Child labour

ILO and Ministry of Labour launch tools to boost fight against child labour in Lebanon

The Guide on Decree 8987 and the National Awareness Raising Strategy on the Worst Forms of Child Labour are set to advance efforts to radically reduce child labour in Lebanon.

Press release | 15 January 2016
BEIRUT (ILO News) - The International Labour Organization (ILO) and Lebanon’s Ministry of Labour launched two new tools on Friday (15 January) to advance the fight against child labour, especially in its worst, most hazardous forms.

The Guide on Decree 8987 and the National Awareness Raising Strategy on the Worst Forms of Child Labour are designed to further boost efforts to reduce child labour in Lebanon, as set out in the National Action Plan for the Elimination of the Worst Forms of Child Labour.

“Our long-term and fruitful partnership with the Ministry of Labour has resulted in the development of these two new powerful tools,” said the ILO’s Regional Director for Arab States Ruba Jaradat.

“It is of the utmost importance that all involved in the fight against child labour accelerate their efforts, and work together with renewed diligence, towards achieving the urgent national goal of drastically reducing child labour in Lebanon,” Jaradat said.

The guide on Lebanon’s Decree 8987 is a reference tool that makes the Decree and its list of prohibited hazardous forms of child labour easy to access, understand and implement by all concerned in the fight against child labour. These include line ministries, government authorities, private institutions and organizations, employers and workers. The guide was developed by the Center for Public Health Practice at the Faculty of Health Sciences-American University of Beirut in close collaboration of the Ministry of Labour and  support of  the ILO

The National Awareness Raising Strategy was developed by the National Steering Committee Against Child Labour and national and regional media institutions, with the technical and financial support of the ILO. It outlines the key activities necessary to effectively inform the public and engage national stakeholder involved in implementing the National Action Plan.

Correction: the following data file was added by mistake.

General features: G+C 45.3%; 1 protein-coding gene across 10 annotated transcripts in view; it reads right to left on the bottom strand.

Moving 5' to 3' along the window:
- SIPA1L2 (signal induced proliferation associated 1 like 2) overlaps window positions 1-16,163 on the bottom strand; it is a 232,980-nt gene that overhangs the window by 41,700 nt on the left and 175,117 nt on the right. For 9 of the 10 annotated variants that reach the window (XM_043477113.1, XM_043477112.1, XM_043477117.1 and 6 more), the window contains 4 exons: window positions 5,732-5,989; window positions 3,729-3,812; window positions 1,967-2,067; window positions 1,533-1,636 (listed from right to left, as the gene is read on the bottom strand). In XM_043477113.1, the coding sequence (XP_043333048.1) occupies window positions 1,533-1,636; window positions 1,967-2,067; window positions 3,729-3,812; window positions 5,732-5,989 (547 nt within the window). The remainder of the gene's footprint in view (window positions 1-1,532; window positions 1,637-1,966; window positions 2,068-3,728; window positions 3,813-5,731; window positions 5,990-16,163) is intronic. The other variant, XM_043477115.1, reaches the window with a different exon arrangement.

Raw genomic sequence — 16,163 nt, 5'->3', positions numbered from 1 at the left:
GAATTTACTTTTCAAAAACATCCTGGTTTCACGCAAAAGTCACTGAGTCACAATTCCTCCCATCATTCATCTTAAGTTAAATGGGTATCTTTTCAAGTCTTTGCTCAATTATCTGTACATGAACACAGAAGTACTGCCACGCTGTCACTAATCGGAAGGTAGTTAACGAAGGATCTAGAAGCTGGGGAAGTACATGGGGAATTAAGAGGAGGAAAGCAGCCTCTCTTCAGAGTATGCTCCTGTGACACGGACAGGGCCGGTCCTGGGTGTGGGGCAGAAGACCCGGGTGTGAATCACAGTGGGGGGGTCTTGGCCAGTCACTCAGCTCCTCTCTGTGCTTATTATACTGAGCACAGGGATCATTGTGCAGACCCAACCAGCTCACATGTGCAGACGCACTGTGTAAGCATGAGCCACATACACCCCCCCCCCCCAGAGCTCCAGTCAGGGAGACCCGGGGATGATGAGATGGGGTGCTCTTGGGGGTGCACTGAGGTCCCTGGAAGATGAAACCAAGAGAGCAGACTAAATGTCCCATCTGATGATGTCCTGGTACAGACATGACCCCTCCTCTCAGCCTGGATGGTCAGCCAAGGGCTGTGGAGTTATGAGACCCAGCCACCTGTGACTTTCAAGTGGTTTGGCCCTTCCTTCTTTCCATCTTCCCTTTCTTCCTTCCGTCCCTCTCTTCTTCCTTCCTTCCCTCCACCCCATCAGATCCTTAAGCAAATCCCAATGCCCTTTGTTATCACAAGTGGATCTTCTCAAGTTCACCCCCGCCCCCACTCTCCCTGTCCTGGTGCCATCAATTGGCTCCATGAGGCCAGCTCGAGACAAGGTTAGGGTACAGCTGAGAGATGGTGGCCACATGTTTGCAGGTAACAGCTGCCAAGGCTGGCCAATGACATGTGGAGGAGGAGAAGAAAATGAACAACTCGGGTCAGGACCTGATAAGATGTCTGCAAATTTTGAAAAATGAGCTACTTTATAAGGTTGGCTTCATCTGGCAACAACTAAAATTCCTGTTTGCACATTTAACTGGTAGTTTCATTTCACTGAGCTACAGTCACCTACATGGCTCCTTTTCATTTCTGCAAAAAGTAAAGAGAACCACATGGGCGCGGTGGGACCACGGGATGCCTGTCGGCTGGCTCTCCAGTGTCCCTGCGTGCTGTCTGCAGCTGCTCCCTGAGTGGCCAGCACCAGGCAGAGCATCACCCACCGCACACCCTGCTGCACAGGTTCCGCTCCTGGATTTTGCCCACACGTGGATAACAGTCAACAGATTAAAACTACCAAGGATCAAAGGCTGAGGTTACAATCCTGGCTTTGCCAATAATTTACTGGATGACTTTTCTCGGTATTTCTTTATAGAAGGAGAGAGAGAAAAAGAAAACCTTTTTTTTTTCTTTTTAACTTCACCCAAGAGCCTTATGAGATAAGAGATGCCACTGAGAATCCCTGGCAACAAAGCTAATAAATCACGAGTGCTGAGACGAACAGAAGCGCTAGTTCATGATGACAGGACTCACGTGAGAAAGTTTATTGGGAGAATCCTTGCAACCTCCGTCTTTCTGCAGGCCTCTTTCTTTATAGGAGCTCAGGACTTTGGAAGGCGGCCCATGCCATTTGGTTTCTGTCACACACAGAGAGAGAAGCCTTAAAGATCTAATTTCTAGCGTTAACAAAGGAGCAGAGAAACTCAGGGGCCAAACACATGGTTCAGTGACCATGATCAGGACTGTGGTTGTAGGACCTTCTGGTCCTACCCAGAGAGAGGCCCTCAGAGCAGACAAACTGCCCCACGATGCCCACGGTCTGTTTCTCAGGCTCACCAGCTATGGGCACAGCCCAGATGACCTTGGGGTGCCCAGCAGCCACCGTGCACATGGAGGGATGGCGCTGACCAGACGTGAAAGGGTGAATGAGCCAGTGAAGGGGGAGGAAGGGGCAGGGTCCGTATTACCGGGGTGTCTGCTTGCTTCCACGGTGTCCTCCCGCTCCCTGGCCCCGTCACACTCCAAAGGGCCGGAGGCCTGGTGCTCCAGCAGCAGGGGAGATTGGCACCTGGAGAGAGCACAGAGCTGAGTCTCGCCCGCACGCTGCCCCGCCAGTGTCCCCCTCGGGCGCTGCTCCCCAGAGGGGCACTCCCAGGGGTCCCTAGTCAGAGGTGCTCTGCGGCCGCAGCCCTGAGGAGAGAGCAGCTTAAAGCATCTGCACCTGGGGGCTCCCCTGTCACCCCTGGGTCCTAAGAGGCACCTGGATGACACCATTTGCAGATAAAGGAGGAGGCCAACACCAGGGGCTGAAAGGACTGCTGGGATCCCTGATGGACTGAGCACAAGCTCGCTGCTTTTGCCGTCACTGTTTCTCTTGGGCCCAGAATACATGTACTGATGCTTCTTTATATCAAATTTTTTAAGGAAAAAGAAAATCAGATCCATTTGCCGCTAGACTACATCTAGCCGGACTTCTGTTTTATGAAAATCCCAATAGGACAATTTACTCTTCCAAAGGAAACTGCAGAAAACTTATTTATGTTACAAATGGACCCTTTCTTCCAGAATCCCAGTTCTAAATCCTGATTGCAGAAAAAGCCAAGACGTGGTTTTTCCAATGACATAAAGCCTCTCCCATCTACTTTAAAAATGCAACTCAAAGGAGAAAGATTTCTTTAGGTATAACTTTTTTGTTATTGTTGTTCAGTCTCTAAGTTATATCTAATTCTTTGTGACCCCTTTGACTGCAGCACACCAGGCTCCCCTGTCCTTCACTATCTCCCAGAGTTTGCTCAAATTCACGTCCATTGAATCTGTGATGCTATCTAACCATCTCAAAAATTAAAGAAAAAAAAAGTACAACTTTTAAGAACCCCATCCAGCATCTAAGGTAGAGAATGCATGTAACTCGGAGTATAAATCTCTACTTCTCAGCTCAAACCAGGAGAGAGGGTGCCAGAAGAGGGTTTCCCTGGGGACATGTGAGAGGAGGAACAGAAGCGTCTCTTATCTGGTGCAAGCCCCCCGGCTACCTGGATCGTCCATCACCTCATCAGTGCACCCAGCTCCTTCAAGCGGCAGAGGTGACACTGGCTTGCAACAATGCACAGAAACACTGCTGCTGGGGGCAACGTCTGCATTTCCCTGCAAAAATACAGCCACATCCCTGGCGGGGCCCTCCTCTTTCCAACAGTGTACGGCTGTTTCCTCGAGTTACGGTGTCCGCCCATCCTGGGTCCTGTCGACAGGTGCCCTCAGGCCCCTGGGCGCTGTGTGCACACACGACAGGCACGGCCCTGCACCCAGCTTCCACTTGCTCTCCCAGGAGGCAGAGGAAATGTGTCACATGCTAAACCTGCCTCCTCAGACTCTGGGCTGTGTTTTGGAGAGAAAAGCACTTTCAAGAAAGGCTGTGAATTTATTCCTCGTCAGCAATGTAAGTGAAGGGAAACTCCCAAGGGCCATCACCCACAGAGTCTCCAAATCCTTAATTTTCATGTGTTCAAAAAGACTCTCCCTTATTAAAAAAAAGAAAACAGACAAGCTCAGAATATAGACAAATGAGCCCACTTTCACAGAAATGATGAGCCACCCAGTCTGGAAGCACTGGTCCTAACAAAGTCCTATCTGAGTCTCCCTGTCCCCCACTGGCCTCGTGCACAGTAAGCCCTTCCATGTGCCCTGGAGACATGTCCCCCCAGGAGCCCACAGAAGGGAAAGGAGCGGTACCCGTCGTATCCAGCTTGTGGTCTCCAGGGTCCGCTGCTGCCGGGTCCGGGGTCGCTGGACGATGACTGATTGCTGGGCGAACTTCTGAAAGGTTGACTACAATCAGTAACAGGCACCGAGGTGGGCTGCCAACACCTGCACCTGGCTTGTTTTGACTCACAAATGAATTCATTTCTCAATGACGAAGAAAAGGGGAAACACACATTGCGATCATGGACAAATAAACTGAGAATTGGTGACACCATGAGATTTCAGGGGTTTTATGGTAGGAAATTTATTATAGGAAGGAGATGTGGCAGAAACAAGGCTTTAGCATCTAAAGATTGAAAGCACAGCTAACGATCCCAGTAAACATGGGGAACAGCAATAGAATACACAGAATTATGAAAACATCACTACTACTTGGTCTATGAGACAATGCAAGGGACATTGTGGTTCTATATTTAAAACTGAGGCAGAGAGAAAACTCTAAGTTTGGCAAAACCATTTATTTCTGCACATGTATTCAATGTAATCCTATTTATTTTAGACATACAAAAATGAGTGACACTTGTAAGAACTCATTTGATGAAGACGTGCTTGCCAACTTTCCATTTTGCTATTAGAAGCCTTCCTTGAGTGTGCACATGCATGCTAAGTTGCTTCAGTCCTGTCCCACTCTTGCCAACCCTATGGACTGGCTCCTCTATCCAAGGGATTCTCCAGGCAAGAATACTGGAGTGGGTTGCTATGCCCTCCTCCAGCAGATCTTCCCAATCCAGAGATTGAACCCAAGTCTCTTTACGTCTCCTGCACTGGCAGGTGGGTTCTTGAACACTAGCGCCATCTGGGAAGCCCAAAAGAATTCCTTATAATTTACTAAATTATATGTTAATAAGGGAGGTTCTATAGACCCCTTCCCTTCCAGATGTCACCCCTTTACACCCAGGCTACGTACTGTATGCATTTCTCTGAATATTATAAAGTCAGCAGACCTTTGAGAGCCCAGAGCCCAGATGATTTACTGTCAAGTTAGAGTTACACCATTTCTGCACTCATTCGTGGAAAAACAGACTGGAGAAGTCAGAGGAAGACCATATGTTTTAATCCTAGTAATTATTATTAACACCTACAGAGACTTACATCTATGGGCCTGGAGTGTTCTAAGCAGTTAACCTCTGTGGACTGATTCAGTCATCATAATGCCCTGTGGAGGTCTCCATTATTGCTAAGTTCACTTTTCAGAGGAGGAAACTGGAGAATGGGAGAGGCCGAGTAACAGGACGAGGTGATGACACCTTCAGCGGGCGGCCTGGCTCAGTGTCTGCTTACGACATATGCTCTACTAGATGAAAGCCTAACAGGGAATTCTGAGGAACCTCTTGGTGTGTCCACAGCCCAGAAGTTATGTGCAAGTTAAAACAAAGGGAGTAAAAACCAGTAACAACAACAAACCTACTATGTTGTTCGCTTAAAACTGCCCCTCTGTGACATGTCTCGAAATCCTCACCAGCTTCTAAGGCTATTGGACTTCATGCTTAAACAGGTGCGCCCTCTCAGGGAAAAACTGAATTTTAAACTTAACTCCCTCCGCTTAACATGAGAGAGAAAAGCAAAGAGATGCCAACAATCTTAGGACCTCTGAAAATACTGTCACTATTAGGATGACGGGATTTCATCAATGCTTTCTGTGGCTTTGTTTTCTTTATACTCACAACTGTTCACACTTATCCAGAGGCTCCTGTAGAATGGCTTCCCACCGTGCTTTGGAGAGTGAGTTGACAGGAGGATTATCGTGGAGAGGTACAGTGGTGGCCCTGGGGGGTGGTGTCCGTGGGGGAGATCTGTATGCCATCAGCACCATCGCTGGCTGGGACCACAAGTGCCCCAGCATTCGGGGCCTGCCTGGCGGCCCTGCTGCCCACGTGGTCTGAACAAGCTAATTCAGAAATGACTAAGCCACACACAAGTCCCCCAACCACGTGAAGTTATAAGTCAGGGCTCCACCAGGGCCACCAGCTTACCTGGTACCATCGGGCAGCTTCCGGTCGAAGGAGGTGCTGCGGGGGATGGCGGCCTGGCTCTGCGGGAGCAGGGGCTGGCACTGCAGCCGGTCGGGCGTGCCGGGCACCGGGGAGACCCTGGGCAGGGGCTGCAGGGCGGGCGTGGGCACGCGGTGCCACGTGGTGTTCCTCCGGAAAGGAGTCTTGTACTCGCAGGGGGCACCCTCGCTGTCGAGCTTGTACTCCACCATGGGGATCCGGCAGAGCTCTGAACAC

The strategy will be implemented with the technical and financial support of the ILO and the United Nations Children’s Fund UNICEF, through a number of channels. These include the Child Labour Podium, which was established by the Ministry of Labour in collaboration with the national NGO Beyond, and the ILO’s Supporting Children’s Rights through Education, the Arts and the Media (SCREAM) programme.

“The Ministry of Labour and all concerned ministries must work in unison, along with the ILO with which we work hand-in-hand, and engage in practical steps to escalate the fight against child labour,” said the Minister of Labour Sejaan Azzi at the launch event. “This is our responsibility to the law and to our country,” he said.

The ILO estimates that there are currently some 9 million child labourers in the Middle East and North Africa region.

Although there are no accurate figures on child labour in Lebanon, its scale has been of long-standing concern. The number of working children, including those engaged in the worst forms of labour, rose further to alarming levels with the outbreak of conflict in neighbouring Syria and the arrival of hundreds of thousands of refugees, almost half of whom are children.

Figures on child labour in Lebanon are expected to be announced by mid-2016 with the completion of the National Child Labour Survey, the first of its kind in Lebanon. The survey is being conducted by the Central Administration for Statistics, financed by US Department of Labour and supported and supervised technically by the ILO.

The initial aim of the National Action Plan for the Elimination of the Worst Forms of Child Labour was to reduce the worst forms of child labour in Lebanon by 50 per cent by the end of 2016. This time frame has since been deemed over-ambitious in light of the repercussions of the Syrian refugee crisis.

ILO Regional Director Jaradat concluded: “We in the ILO stand ready with our long-standing expertise and experience to support Lebanon and other Arab states in every way possible to protect our young generations and put an end to child labour in the region.”